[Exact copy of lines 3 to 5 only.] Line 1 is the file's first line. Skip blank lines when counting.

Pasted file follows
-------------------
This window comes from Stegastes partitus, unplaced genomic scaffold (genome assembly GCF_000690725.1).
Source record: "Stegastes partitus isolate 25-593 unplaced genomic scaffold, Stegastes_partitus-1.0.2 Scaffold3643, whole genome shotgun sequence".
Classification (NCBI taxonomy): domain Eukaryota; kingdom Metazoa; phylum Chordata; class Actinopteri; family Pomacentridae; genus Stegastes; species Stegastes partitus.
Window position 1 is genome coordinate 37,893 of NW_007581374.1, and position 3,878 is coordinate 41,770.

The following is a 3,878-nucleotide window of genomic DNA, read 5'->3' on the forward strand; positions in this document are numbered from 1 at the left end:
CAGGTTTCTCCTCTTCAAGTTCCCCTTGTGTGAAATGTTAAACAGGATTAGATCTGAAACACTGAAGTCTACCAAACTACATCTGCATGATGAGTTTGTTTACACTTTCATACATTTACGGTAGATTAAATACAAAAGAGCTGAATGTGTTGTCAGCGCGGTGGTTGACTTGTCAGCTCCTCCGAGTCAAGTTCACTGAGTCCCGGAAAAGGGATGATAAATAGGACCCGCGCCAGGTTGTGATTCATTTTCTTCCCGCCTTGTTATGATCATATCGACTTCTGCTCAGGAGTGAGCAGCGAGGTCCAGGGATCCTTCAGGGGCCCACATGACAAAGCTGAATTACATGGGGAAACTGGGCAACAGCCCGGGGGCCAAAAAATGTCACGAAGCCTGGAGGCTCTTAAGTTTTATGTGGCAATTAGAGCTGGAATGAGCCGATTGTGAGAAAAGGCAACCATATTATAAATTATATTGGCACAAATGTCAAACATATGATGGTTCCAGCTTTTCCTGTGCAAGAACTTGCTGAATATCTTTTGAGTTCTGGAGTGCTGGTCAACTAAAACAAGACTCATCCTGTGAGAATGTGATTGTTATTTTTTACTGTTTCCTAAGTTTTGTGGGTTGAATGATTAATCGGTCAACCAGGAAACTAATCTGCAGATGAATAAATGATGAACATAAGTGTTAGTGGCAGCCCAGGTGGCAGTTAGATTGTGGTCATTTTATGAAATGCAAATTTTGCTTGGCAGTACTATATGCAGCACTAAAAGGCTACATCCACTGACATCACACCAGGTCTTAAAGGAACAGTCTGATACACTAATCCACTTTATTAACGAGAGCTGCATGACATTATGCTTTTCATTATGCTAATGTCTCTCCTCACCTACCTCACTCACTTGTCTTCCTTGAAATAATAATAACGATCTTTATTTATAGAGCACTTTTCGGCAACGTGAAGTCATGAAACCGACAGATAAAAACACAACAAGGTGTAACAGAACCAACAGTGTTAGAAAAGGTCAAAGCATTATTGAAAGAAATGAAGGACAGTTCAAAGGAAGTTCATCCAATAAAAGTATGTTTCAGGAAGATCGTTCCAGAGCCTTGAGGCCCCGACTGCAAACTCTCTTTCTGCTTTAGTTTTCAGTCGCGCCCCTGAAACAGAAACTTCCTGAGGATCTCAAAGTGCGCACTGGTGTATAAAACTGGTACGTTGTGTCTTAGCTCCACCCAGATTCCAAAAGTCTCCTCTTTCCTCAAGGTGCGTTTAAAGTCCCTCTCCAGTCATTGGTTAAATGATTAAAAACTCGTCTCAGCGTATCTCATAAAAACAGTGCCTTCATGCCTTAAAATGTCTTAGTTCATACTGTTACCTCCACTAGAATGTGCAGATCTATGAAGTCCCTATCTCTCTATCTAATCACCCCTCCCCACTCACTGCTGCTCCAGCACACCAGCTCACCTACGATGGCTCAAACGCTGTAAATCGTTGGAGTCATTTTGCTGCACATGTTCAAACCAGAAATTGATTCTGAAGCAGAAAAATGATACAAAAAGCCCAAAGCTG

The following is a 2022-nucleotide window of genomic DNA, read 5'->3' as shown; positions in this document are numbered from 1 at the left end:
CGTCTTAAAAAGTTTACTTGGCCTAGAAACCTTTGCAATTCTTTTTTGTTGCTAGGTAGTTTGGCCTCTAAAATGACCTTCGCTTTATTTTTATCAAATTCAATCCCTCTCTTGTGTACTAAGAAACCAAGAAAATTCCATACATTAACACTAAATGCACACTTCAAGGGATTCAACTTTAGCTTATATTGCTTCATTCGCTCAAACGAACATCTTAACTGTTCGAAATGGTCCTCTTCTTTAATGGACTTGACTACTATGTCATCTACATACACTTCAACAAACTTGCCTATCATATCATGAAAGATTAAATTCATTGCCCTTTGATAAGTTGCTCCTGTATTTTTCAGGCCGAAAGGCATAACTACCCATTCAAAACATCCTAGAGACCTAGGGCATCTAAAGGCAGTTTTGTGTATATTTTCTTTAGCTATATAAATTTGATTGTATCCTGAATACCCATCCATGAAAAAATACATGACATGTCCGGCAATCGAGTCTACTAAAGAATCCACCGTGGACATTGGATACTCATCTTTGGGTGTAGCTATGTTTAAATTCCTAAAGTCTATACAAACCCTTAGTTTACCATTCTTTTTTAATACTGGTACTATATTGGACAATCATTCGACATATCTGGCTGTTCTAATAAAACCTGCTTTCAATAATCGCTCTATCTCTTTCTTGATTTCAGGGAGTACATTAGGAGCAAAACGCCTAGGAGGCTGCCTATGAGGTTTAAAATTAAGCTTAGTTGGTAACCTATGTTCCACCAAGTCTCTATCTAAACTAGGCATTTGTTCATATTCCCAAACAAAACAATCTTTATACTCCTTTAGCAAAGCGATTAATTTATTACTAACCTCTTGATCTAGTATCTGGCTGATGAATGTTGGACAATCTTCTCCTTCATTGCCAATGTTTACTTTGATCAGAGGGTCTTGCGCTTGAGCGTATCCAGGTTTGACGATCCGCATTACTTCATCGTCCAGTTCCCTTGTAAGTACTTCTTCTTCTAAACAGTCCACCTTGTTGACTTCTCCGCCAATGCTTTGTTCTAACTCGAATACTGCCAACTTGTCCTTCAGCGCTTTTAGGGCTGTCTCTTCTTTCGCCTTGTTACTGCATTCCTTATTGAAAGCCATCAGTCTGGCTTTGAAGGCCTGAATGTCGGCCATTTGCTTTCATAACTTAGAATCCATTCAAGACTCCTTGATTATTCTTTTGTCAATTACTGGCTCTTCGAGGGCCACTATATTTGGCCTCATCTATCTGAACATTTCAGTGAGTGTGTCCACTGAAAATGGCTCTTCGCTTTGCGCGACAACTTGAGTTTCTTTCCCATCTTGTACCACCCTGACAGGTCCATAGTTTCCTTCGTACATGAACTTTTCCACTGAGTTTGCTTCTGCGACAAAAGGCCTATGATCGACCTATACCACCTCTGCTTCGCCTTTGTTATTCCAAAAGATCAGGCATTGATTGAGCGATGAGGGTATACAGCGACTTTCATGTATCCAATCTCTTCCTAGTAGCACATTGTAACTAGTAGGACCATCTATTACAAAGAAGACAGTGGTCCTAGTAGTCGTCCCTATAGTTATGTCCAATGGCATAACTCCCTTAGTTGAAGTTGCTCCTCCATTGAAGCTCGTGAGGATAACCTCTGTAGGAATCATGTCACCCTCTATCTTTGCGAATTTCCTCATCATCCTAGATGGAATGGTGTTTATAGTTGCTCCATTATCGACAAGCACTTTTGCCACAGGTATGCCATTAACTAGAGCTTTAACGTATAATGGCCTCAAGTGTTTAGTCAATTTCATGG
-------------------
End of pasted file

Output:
Classification (NCBI taxonomy): domain Eukaryota; kingdom Metazoa; phylum Chordata; class Actinopteri; family Pomacentridae; genus Stegastes; species Stegastes partitus.
Window position 1 is genome coordinate 37,893 of NW_007581374.1, and position 3,878 is coordinate 41,770.

The following is a 3,878-nucleotide window of genomic DNA, read 5'->3' on the forward strand; positions in this document are numbered from 1 at the left end: